He said it at least three times.
In his own diplomatic way, Congressional Budget Office Director Douglas Elmendorf on Wednesday told budget negotiators that if a grand bargain eludes them, a short-term deal on the federal budget is better than none.
"[S]mall steps are better than no steps at all," Elmendorf told a bipartisan committee under pressure to propose 2014 funding. "If one can move the ball a little bit and reduce uncertainty about what will happen throughout next year -- that can be an important lift to the economy."
But he also cautioned them to not make the long-term outlook worse.
Elmendorf noted that the deficit reduction scheduled to occur in the next few years marks the sharpest fiscal contraction the country has gone through since the end of World War II. And that has placed a drag on what has been an underwhelming economic recovery.
If Congress were to cancel the spending cuts known as the sequester -- on track to reduce deficits by roughly $1 trillion by 2021 -- 800,000 more jobs could be created in 2014, according to CBO estimates.
At the same time, Elmendorf noted, the long-term outlook for the federal budget is unsustainable. Debt relative to the size of the economy is already the largest it's been since World War II. Even if it the debt doesn't budge from where it is today, it will drag down wages in the future, he said.
Moreover, unless Congress changes its spending and tax policies, the debt will reach 100% of GDP in 25 years, as a result of Baby Boomers retiring and health care costs rising, among other things. And interest payments on the debt will eat up ever larger portions of tax dollars and constrain lawmakers' capacity to prioritize spending and respond to crises.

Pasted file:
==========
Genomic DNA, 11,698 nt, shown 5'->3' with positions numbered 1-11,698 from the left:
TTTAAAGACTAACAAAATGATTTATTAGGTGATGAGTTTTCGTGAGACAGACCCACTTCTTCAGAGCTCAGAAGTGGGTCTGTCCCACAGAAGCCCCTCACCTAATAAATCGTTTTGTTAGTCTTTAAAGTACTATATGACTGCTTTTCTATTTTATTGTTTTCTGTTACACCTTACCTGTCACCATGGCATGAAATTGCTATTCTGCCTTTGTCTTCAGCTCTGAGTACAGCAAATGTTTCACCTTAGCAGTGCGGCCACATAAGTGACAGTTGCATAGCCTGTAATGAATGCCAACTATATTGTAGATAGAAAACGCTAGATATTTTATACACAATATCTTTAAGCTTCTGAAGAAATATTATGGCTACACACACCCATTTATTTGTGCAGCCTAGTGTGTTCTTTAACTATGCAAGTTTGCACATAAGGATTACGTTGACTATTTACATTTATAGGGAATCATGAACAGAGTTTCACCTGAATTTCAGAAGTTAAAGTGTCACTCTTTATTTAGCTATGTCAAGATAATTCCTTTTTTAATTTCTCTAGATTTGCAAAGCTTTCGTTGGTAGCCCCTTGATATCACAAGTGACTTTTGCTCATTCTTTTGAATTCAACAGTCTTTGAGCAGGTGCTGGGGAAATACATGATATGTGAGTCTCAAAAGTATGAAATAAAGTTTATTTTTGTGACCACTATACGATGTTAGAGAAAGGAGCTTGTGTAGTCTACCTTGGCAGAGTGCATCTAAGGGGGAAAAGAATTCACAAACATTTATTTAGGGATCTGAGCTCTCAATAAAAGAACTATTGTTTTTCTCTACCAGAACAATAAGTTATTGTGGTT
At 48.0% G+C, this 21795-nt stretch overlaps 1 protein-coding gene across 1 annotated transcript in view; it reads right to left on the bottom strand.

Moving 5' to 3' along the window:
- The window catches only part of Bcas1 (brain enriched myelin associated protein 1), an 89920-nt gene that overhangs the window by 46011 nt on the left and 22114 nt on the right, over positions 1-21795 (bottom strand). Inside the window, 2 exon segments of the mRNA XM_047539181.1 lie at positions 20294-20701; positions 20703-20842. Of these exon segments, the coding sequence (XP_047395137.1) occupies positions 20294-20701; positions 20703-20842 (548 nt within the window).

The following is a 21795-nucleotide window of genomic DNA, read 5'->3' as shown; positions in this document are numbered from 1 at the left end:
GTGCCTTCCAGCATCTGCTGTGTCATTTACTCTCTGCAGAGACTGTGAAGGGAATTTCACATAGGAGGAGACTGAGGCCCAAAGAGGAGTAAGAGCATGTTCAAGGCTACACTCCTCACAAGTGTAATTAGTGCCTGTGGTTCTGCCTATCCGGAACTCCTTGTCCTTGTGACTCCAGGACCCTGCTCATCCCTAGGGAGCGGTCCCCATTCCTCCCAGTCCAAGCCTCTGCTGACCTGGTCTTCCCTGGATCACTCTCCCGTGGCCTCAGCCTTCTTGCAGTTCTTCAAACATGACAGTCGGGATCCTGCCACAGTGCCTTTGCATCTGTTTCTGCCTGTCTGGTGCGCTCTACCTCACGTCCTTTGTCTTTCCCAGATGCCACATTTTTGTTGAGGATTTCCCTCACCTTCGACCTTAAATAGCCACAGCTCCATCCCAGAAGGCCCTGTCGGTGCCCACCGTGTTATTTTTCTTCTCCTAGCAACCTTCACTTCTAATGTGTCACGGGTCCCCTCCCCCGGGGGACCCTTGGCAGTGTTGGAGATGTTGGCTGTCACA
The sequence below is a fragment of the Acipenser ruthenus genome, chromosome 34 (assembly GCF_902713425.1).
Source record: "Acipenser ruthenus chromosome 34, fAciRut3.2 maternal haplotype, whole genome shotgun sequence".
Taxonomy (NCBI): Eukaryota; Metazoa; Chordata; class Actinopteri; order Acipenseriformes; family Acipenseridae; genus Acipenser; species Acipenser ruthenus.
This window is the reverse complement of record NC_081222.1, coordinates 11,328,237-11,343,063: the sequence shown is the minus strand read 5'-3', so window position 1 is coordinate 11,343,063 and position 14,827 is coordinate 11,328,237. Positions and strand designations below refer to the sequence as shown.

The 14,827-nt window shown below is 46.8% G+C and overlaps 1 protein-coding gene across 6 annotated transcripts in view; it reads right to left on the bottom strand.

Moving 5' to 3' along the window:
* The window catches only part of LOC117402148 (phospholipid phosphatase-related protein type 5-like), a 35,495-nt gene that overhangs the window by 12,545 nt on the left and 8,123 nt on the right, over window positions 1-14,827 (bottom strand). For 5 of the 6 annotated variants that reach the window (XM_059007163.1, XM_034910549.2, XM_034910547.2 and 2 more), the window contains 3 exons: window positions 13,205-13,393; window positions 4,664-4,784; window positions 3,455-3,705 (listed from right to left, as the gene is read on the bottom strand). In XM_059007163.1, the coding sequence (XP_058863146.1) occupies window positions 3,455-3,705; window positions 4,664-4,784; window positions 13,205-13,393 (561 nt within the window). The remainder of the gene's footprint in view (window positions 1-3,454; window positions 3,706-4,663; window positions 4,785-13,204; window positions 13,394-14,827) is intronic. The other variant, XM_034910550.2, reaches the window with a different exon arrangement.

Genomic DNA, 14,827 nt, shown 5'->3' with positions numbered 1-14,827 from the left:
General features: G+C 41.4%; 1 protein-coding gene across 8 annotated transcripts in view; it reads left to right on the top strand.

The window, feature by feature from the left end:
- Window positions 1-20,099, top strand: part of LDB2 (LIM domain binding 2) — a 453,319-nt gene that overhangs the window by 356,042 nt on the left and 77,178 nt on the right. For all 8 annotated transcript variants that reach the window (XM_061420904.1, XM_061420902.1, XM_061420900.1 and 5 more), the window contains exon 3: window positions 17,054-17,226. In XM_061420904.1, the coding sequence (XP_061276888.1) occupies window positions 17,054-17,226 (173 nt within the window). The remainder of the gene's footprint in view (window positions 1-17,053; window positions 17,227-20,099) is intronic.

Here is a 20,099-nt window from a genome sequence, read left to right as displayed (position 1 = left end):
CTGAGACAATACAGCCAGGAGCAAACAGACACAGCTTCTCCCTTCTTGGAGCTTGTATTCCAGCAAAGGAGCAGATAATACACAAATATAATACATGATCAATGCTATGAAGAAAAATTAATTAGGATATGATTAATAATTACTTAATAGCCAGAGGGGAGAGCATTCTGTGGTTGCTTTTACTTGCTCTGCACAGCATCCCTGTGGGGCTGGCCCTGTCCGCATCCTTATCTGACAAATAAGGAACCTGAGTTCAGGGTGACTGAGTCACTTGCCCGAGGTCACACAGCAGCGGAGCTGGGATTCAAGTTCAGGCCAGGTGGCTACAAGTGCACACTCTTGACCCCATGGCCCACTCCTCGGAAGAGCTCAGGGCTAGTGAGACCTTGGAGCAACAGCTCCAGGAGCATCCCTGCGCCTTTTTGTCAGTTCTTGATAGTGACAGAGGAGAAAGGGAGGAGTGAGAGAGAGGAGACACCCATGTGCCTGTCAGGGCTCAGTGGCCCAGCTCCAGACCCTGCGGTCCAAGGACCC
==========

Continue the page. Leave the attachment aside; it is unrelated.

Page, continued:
Members of both parties acknowledge that tax and entitlement reform would help close the country's long-term shortfalls and help boost the economy over time. They just disagree vehemently about how to go about it.
The budget conference committee that met Wednesday was formed as a result of the deal Congress cut in October to end a 16-day partial government shutdown and avert the risk of default.
That deal funded the government only through January 15. The committee is supposed to agree on a funding level for the rest of fiscal year 2014, and both chambers of Congress must approve it. Otherwise, the government could be forced to shut down again.
What's more, a new round of budget cuts under the sequester would take effect in the second half of January without congressional action.
A big task before the committee is to find ways to replace the sequester while preserving the deficit reduction it would deliver.
Lawmakers gave the panel a December 13 deadline to reach a deal. And there is pressure for the committee to agree sooner so that appropriators can start allocating spending among various federal agencies.